‘Limit your drinking if you want a family,’ UCL fertility expert warns women
“Limit your alcohol consumption if you want a family,” UCL fertility expert warns women
- Dr. Helen O’Neill should stop drinking three months before she gets pregnant
- Five percent drink more than the 14 glasses of alcohol per week, research suggests
Forget about giving up alcohol just for dry January – women trying to conceive should try to stop drinking for half of each month.
Dr. Helen O’Neill, a fertility expert from the Institute of Women’s Health at University College London, says women should stop drinking completely if they’re trying to start a family — by sticking to the plan for at least three months before getting pregnant become.
But she says an alternative tactic could work for those who refuse to give up alcohol completely.
Since there is evidence that women who drink during the last two weeks of their monthly cycle or during ovulation are less likely to become pregnant, it is recommended that women stop drinking for two weeks each month to give themselves a better chance of getting pregnant .
The women’s health researcher said, “I would tell every woman to stop drinking if they want to start a family.”
Dr. Helen O’Neill, a fertility expert from the Institute of Women’s Health at University College London, says women should stop drinking completely if they are trying to start a family
There is some evidence that women who drink during the last two weeks of their monthly cycle or during ovulation are less likely to become pregnant
But those who don’t want to should stop drinking alcohol when they’re in the luteal phase [the two weeks before a period].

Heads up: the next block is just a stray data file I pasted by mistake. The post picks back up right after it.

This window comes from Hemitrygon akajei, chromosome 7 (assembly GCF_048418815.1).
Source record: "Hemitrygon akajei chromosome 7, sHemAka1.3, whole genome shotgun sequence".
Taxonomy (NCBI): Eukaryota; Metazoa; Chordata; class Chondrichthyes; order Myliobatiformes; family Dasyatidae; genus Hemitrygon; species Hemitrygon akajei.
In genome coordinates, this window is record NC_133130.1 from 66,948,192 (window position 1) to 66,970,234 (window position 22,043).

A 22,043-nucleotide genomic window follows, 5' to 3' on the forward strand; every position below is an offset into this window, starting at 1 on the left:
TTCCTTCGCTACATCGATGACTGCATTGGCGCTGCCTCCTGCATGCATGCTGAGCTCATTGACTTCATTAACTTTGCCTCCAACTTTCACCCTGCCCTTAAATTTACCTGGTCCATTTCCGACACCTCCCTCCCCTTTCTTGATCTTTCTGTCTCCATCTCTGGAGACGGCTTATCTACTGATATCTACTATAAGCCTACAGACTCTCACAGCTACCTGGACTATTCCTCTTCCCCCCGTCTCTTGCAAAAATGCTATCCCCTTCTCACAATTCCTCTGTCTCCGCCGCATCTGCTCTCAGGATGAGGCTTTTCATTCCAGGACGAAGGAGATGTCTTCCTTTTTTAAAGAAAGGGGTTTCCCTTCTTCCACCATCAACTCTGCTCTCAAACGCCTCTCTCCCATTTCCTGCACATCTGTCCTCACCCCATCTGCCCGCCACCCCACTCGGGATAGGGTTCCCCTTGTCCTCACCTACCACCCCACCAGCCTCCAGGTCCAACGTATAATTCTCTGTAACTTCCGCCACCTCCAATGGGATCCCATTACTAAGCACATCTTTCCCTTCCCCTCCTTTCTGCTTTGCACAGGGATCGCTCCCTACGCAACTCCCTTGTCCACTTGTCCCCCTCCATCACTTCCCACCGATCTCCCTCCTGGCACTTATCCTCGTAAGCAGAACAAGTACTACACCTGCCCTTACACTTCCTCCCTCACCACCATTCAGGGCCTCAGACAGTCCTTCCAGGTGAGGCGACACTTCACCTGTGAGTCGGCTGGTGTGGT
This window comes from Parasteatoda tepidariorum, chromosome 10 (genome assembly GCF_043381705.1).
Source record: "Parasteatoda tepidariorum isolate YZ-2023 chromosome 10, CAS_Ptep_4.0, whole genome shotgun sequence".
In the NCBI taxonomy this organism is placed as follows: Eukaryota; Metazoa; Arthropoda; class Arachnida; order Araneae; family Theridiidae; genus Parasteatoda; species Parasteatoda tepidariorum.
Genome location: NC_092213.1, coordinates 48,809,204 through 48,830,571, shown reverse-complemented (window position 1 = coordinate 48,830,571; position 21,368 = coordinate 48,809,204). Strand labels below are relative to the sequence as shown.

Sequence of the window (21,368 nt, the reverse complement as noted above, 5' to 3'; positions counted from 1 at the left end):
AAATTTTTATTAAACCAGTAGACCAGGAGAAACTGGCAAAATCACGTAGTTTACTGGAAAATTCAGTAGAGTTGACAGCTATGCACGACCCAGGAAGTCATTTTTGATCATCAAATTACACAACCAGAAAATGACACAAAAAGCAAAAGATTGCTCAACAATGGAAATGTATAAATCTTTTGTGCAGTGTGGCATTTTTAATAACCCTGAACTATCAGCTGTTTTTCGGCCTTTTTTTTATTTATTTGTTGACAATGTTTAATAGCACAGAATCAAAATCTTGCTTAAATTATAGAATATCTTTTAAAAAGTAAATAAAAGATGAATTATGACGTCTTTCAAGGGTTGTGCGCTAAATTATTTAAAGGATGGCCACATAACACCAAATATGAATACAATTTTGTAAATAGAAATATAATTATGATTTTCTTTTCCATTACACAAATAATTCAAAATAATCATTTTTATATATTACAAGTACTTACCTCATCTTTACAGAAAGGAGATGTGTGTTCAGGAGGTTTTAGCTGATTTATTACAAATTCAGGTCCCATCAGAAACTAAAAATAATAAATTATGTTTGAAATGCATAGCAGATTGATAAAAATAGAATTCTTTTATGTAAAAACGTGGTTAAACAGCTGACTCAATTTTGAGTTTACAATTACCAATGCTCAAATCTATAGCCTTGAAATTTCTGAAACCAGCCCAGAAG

“The Wine O’clock club may argue, but alcohol seems to reduce the chance of pregnancy at certain times of the month.”
Research by Hertility Health, Dr. O’Neill, looked at 122,000 women who used fertility test kits at home. It found that one-third of women trying for a baby drink more than four glasses of wine a week — the equivalent of two standard glasses of wine.
It also found that five per cent of women drink more than the 14 units of alcohol per week recommended by the NHS to keep health risks to a low level.
A 2021 study led by the University of Louisville suggests that drinking during the luteal phase can disrupt hormonal events, impairing the chances of successful conception.
It found that drinking three to six drinks a week during this time was associated with a 44 percent lower chance of getting pregnant.
The research published in Hertility’s Reproductive Report also found that more than 40 percent of those trying to conceive don’t exercise regularly and 28 percent smoke.
Meanwhile, less than a third of the women surveyed were found to have a 28-day cycle, meaning couples using this time scale risk misjudging the timing of ovulation, limiting their chances of conceiving.
Dr. O’Neill said, “The healthcare system is driven by outdated data that has led to the systematic violation of women’s health needs.”